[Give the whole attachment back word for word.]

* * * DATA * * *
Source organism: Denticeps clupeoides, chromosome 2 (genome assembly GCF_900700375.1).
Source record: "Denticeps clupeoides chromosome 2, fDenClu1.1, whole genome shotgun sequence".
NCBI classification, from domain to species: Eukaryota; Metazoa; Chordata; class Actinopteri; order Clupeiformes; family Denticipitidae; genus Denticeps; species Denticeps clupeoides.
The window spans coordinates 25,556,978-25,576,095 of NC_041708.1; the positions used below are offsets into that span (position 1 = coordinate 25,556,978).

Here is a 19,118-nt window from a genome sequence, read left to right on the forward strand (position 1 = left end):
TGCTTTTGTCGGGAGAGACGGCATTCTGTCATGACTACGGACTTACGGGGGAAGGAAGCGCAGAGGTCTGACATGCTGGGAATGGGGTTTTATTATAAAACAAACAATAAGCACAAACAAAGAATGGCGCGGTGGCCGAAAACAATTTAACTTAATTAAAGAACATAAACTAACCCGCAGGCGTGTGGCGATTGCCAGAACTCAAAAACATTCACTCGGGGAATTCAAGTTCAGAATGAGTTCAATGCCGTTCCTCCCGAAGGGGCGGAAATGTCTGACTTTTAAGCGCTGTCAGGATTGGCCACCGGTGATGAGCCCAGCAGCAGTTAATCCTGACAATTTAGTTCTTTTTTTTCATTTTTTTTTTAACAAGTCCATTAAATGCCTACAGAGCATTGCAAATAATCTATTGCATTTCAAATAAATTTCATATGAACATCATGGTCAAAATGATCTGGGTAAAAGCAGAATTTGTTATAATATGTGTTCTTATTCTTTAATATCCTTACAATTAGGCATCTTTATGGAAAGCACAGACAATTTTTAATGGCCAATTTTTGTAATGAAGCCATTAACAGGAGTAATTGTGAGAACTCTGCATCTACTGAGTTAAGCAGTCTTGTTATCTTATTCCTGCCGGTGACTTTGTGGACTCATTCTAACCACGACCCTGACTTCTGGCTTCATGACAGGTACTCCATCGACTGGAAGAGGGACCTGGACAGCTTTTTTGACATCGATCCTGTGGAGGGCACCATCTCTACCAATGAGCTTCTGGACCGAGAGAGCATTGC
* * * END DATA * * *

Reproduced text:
Source organism: Denticeps clupeoides, chromosome 2 (genome assembly GCF_900700375.1).
Source record: "Denticeps clupeoides chromosome 2, fDenClu1.1, whole genome shotgun sequence".
NCBI classification, from domain to species: Eukaryota; Metazoa; Chordata; class Actinopteri; order Clupeiformes; family Denticipitidae; genus Denticeps; species Denticeps clupeoides.
The window spans coordinates 25,556,978-25,576,095 of NC_041708.1; the positions used below are offsets into that span (position 1 = coordinate 25,556,978).

Here is a 19,118-nt window from a genome sequence, read left to right on the forward strand (position 1 = left end):
TGCTTTTGTCGGGAGAGACGGCATTCTGTCATGACTACGGACTTACGGGGGAAGGAAGCGCAGAGGTCTGACATGCTGGGAATGGGGTTTTATTATAAAACAAACAATAAGCACAAACAAAGAATGGCGCGGTGGCCGAAAACAATTTAACTTAATTAAAGAACATAAACTAACCCGCAGGCGTGTGGCGATTGCCAGAACTCAAAAACATTCACTCGGGGAATTCAAGTTCAGAATGAGTTCAATGCCGTTCCTCCCGAAGGGGCGGAAATGTCTGACTTTTAAGCGCTGTCAGGATTGGCCACCGGTGATGAGCCCAGCAGCAGTTAATCCTGACAATTTAGTTCTTTTTTTTCATTTTTTTTTTAACAAGTCCATTAAATGCCTACAGAGCATTGCAAATAATCTATTGCATTTCAAATAAATTTCATATGAACATCATGGTCAAAATGATCTGGGTAAAAGCAGAATTTGTTATAATATGTGTTCTTATTCTTTAATATCCTTACAATTAGGCATCTTTATGGAAAGCACAGACAATTTTTAATGGCCAATTTTTGTAATGAAGCCATTAACAGGAGTAATTGTGAGAACTCTGCATCTACTGAGTTAAGCAGTCTTGTTATCTTATTCCTGCCGGTGACTTTGTGGACTCATTCTAACCACGACCCTGACTTCTGGCTTCATGACAGGTACTCCATCGACTGGAAGAGGGACCTGGACAGCTTTTTTGACATCGATCCTGTGGAGGGCACCATCTCTACCAATGAGCTTCTGGACCGAGAGAGCATTGC